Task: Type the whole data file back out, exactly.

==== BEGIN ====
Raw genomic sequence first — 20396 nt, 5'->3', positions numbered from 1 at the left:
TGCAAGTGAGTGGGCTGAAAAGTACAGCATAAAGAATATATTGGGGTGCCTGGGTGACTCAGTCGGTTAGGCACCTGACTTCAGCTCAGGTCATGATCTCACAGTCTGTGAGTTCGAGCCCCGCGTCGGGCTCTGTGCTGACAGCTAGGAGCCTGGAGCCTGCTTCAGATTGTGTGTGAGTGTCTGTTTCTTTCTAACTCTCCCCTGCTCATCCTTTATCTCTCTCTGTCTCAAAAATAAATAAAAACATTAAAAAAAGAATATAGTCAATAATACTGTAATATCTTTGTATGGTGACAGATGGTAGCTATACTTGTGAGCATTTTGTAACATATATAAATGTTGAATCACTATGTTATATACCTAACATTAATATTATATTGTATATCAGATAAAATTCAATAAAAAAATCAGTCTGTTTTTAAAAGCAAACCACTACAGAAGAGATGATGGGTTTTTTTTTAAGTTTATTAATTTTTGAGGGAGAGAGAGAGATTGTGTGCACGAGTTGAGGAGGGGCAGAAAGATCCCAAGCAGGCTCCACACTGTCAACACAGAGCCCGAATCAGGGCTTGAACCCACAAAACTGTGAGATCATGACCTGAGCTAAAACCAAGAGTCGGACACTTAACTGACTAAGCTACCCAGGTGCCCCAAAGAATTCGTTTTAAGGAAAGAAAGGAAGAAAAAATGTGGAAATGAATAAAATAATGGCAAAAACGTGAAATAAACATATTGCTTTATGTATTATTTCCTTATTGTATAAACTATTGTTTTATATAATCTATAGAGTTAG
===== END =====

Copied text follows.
Raw genomic sequence first — 20396 nt, 5'->3', positions numbered from 1 at the left:
TGCAAGTGAGTGGGCTGAAAAGTACAGCATAAAGAATATATTGGGGTGCCTGGGTGACTCAGTCGGTTAGGCACCTGACTTCAGCTCAGGTCATGATCTCACAGTCTGTGAGTTCGAGCCCCGCGTCGGGCTCTGTGCTGACAGCTAGGAGCCTGGAGCCTGCTTCAGATTGTGTGTGAGTGTCTGTTTCTTTCTAACTCTCCCCTGCTCATCCTTTATCTCTCTCTGTCTCAAAAATAAATAAAAACATTAAAAAAAGAATATAGTCAATAATACTGTAATATCTTTGTATGGTGACAGATGGTAGCTATACTTGTGAGCATTTTGTAACATATATAAATGTTGAATCACTATGTTATATACCTAACATTAATATTATATTGTATATCAGATAAAATTCAATAAAAAAATCAGTCTGTTTTTAAAAGCAAACCACTACAGAAGAGATGATGGGTTTTTTTTTAAGTTTATTAATTTTTGAGGGAGAGAGAGAGATTGTGTGCACGAGTTGAGGAGGGGCAGAAAGATCCCAAGCAGGCTCCACACTGTCAACACAGAGCCCGAATCAGGGCTTGAACCCACAAAACTGTGAGATCATGACCTGAGCTAAAACCAAGAGTCGGACACTTAACTGACTAAGCTACCCAGGTGCCCCAAAGAATTCGTTTTAAGGAAAGAAAGGAAGAAAAAATGTGGAAATGAATAAAATAATGGCAAAAACGTGAAATAAACATATTGCTTTATGTATTATTTCCTTATTGTATAAACTATTGTTTTATATAATCTATAGAGTTAG